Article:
When I first sat down to eat with my family my host mom told me, slowly and clearly, that in their family they pray before every meal. “Is that ok?” she asked. “Si si si si si” (yes yes yes yes yes), I cleverly responded. I had never prayed before eating anywhere outside of my grandparents’ house before, and I was excited to take part in this ritual and feel like part of the family. After a week, however, the novelty had worn off and I began to realize that I was truly a stranger in this house. The moments before meals punctuated my day with feelings of doubt and guilt. For fifteen seconds, as I watched my family close their eyes and lower their heads, I felt like an outsider. I wanted to participate, I wanted to be a part of the family, but I couldn’t. It felt wrong for me to do so. If I closed my eyes to join them, I felt like an imposter. I understood words they were saying, but I couldn’t share their prayer.
Fortunately, like all things bridge year, time was my savior. After a month it was comfortable. I still didn’t feel involved. Sometimes, I admit, I was bored, but I was only disinterested instead of disconnected. I was happy to be present for these ritual parts of my family’s day. As the year went on I noticed them less and less. It became habitual, and by April it was not only comfortable, but comforting. Eating meals as a family is an integral part of Ecuadorian culture. We sit down together for breakfast, lunch and dinner. We eat and talk and joke and learn. And we always begin with a prayer. It’s become a natural part of the process such that when my host mom isn’t home and we don’t take those 15 seconds, I feel less engaged with my family and less focused on the meal. 

I’ve periodically found comfort in other rituals as well. For the first half of the year the Maxes and I would go out to eat at least once a week, for a while my host siblings and I would watch a show before going to bed, and I try to call my family on Sundays. But none of these rituals have been as consistent as prayer before we eat. In her TED Talk, Baya Voce says that “connection isn’t created by the things we go get. Connection is created by the things we go back to.” I’ve realized that I look forward to praying before meals as a moment of decompression after a long, confusing day. A pathway back to the present, where I can laugh and share and connect with my family. After so many months of repetition, “Señor Jesús te damos gracias…” has become my singing bowl.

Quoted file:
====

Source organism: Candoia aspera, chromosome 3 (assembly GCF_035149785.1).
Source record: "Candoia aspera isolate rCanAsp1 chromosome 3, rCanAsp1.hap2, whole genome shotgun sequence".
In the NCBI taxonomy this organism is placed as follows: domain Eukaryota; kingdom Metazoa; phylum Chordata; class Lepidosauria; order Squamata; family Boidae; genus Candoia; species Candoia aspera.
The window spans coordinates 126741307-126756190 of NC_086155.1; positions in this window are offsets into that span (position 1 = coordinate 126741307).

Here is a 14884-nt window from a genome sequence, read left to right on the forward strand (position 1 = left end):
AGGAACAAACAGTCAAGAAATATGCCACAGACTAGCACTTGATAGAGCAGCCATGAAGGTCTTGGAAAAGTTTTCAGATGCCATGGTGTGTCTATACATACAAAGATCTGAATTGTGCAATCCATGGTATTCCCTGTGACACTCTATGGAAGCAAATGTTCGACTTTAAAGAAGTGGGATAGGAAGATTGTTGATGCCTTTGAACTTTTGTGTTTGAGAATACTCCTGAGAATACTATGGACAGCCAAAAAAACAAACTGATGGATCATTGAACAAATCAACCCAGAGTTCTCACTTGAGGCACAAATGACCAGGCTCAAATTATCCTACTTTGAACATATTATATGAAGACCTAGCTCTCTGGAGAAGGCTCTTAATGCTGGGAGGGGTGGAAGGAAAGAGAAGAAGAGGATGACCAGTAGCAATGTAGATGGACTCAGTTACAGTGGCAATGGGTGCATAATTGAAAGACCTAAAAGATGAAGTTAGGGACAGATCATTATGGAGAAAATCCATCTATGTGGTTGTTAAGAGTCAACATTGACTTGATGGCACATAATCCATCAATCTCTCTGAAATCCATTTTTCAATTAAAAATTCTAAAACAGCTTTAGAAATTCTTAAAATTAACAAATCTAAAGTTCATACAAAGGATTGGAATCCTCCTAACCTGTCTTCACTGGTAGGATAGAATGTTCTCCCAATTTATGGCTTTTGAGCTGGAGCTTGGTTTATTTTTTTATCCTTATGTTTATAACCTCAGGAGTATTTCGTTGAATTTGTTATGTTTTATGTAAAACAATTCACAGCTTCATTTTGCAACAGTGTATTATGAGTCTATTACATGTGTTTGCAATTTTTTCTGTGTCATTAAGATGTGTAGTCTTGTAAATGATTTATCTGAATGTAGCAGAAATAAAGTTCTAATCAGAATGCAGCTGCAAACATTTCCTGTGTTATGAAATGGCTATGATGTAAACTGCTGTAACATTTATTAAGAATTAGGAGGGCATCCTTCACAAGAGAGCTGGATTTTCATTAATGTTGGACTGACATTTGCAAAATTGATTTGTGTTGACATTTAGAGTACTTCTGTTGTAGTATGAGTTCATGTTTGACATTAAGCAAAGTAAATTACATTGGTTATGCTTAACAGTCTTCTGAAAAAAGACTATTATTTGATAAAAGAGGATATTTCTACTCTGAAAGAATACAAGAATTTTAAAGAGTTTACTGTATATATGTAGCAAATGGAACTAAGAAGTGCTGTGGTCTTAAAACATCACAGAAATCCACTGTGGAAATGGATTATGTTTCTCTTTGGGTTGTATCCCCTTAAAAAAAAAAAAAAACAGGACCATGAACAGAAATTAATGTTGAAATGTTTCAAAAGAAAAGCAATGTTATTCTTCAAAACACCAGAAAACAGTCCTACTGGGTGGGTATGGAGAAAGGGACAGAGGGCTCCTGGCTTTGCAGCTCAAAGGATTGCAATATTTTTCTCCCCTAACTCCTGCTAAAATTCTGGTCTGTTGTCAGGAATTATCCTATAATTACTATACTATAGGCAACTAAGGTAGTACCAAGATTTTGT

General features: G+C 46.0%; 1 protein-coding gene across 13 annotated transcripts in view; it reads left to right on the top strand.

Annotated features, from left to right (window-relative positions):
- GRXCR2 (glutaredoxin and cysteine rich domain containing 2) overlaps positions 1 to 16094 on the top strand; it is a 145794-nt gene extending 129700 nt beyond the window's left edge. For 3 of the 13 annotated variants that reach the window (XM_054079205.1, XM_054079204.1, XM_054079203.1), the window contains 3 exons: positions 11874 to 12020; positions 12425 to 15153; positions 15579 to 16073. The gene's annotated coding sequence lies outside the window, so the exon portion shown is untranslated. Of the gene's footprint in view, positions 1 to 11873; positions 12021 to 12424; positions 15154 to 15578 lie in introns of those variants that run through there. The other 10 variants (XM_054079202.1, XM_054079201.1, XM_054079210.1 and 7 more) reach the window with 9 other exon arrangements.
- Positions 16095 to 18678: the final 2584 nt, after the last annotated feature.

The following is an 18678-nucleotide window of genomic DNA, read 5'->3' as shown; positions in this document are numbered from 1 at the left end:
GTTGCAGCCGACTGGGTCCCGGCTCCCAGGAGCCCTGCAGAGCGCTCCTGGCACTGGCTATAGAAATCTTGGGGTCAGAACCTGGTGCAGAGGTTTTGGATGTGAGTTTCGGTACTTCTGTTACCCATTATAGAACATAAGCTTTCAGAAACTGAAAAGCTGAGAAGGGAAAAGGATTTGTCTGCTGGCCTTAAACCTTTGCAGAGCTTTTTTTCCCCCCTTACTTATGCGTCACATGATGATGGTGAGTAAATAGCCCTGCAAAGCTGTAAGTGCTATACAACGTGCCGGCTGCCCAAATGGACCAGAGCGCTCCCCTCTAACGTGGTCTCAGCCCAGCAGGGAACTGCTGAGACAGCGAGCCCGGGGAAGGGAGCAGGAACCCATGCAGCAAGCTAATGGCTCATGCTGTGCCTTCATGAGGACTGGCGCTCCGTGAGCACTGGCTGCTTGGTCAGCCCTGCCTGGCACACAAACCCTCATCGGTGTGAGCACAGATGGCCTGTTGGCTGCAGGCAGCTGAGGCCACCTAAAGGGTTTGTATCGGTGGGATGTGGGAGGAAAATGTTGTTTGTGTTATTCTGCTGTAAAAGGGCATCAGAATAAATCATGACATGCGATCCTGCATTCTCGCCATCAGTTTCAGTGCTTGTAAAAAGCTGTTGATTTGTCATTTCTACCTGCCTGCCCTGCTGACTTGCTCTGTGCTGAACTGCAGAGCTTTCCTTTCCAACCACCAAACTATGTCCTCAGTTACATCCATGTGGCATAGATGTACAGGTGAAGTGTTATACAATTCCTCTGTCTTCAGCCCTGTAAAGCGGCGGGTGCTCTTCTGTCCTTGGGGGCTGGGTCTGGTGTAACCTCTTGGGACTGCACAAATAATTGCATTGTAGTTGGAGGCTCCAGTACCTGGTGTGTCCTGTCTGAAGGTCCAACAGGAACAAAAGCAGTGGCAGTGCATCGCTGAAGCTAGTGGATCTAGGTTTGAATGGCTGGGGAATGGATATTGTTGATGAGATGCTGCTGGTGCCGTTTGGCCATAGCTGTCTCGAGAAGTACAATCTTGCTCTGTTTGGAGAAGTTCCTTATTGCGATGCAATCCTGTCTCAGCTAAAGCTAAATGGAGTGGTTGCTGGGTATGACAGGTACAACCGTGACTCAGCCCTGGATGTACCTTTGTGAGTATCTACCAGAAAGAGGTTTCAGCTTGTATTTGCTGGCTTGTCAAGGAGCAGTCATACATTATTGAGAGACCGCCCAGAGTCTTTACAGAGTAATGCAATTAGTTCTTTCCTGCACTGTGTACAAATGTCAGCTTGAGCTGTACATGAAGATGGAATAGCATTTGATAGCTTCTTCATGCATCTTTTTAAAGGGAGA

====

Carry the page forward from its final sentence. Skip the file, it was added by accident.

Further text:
By the Beach, In the Sea

by Rujen, Tufts 1+4 Participant
During my bridge year in Florianopolis, Brazil, I had a goal: to visit all the beaches on the island. This proved to be an extreme challenge because the island of magic has more than 40 beaches. I could not visit all the beaches. Thus, I decided to go for the most beautiful beaches which are on the east coast of Florianopolis. These are also the beaches with strong, big waves, exactly fitting the waves that I liked. 
My home, Nepal, is a country full of mountains and hills, rivers and lakes, waterfalls, and glaciers. Born and raised in a place with such a diverse topography, I often found myself climbing mountains, hiking the trails between the hills, swimming in the rivers and getting soaked under waterfalls. I thoroughly enjoyed what Nepal had to offer but never did I expect to find this new exploration in Brazil.
It feels wonderful to spend time on the beach near the sea. Just watching the sunrise or sunset makes me feel happy. The sound of the gurgling waves hitting the shores is melodious. As these waves gently soak the sand, the acetylene blue sea simultaneously changes color. While the waves continue, the fragrance of sulfur along with the cool breeze refreshes me. While I walk along the beach, the feathery sand sticks to my damp feet and I carry it all the way up to my destination. I had never felt this kind of attraction back home. I was in love with the sea.